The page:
You say you want a revolution? Google's hoping you do — at least, when it comes to being able to take your cloud-stored data wherever you want.
The G-Team has just officially revealed a dramatic-sounding group called the “Data Liberation Front.” Translated out of Hollywood-speak, the Data Liberation Front is part of a Google-based movement to let you import and export your personal information from Google's online services without a hassle. And, suffice it to say, the DL (as it's being abbreviated) is no longer being kept on the DL (down-low).
Google's Data Liberation Front
Google started widely promoting its Data Liberation Front, though the group has been in existence for some time. Already, the DL is working to help you “liberate” your data from Google's various products; in fact, numerous Google services are already set up for painless exporting, including Gmail, Blogger, and Google Reader.
“Said simply, a liberated product is one which has built-in features that make it easy (and free) to remove your data from the product in the event that you'd like to take it elsewhere,” Google Data Liberation Engineering Manager Brian Fitzpatrick explains.
Up next, the DL plans to focus on Google Sites and Google Docs, allowing you to grab your info out of the services with a single batch export. It's set up a new Web site and Twitter account to let you keep track of its progress.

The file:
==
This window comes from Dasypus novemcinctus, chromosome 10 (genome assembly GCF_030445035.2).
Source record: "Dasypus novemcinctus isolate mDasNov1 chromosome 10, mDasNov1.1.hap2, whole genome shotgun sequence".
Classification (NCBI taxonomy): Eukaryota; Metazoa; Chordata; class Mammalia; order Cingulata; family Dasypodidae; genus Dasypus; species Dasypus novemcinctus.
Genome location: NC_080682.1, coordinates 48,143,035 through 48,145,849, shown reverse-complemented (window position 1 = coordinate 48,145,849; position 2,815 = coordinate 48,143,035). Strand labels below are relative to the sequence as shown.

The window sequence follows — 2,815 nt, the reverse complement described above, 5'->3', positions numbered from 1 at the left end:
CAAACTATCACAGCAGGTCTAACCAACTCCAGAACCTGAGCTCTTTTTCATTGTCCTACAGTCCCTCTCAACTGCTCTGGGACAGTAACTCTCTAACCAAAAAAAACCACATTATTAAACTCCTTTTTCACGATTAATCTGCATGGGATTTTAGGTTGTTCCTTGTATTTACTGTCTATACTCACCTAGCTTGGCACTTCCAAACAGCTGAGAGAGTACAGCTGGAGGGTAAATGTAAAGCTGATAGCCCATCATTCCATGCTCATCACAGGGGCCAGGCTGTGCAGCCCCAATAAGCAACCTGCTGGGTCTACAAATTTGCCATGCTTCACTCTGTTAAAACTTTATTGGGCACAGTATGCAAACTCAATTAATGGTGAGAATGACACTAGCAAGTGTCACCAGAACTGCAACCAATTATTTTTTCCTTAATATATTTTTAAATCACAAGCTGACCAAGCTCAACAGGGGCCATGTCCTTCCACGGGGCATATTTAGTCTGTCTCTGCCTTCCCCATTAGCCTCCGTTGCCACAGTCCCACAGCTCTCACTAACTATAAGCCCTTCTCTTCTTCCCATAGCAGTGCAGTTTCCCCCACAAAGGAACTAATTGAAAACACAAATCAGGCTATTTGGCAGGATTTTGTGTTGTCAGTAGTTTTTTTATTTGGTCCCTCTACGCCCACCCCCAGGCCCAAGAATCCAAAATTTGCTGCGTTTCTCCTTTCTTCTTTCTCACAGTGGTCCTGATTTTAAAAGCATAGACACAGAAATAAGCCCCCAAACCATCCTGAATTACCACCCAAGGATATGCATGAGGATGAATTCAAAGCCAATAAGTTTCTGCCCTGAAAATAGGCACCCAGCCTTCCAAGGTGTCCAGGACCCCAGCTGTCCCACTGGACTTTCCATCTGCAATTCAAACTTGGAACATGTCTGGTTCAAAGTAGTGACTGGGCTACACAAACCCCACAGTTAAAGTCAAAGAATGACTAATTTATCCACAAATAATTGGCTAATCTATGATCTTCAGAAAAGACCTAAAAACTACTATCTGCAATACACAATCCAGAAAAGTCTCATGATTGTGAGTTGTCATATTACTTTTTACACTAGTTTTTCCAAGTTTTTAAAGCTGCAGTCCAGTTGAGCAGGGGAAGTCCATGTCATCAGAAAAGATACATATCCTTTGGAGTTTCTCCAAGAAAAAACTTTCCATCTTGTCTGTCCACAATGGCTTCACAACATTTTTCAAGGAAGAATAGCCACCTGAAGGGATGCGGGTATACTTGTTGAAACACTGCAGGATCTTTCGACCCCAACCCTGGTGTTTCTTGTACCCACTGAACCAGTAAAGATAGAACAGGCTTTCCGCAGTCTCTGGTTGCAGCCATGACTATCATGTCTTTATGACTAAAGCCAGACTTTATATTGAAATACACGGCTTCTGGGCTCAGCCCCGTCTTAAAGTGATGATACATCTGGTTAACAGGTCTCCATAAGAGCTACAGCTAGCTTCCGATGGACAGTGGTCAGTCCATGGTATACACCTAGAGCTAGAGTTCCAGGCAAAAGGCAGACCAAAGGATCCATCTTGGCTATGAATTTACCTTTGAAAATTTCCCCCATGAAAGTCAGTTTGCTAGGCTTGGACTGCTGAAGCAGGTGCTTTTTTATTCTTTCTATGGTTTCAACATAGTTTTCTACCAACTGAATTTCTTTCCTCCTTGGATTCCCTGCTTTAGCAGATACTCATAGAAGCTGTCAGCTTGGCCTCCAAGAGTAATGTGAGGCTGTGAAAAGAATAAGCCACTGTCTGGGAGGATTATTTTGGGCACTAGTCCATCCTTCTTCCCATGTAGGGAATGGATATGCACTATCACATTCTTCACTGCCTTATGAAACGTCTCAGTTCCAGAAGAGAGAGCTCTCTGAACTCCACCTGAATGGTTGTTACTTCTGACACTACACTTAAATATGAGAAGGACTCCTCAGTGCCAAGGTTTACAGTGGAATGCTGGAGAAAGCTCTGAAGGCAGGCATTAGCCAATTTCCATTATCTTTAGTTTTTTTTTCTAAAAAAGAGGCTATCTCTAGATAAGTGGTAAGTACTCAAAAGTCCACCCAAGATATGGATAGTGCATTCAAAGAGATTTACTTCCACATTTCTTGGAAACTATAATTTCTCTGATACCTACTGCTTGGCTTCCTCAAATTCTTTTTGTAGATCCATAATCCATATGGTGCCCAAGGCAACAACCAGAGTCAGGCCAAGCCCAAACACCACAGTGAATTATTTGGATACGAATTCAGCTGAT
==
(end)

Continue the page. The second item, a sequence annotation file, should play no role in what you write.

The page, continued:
The Low-Down on the DL
All right, so what's really at play here? Why is Google making such a big deal out of letting you move your stuff out of its services?
As the company explains it, the concept is part of Google's push to create an open Web with open standards. Certainly, Google's moved in that direction before (see: open mobile system, Android vs. anything-but-open mobile system, Apple). But this is a far more pronounced step, with a focus that almost seems to encourage you to pack up and say so long. So what's up?
The truth, in all likelihood, is that the Apple comparison I made probably isn't far from Google's mind. Per the Data Liberation Front announcement:
“We think open is better than closed — not because closed is inherently bad, but because when it's easy for users to leave your product, there's a sense of urgency to improve and innovate in order to keep your users. When your users are locked in, there's a strong temptation to be complacent and focus less on making your product better.”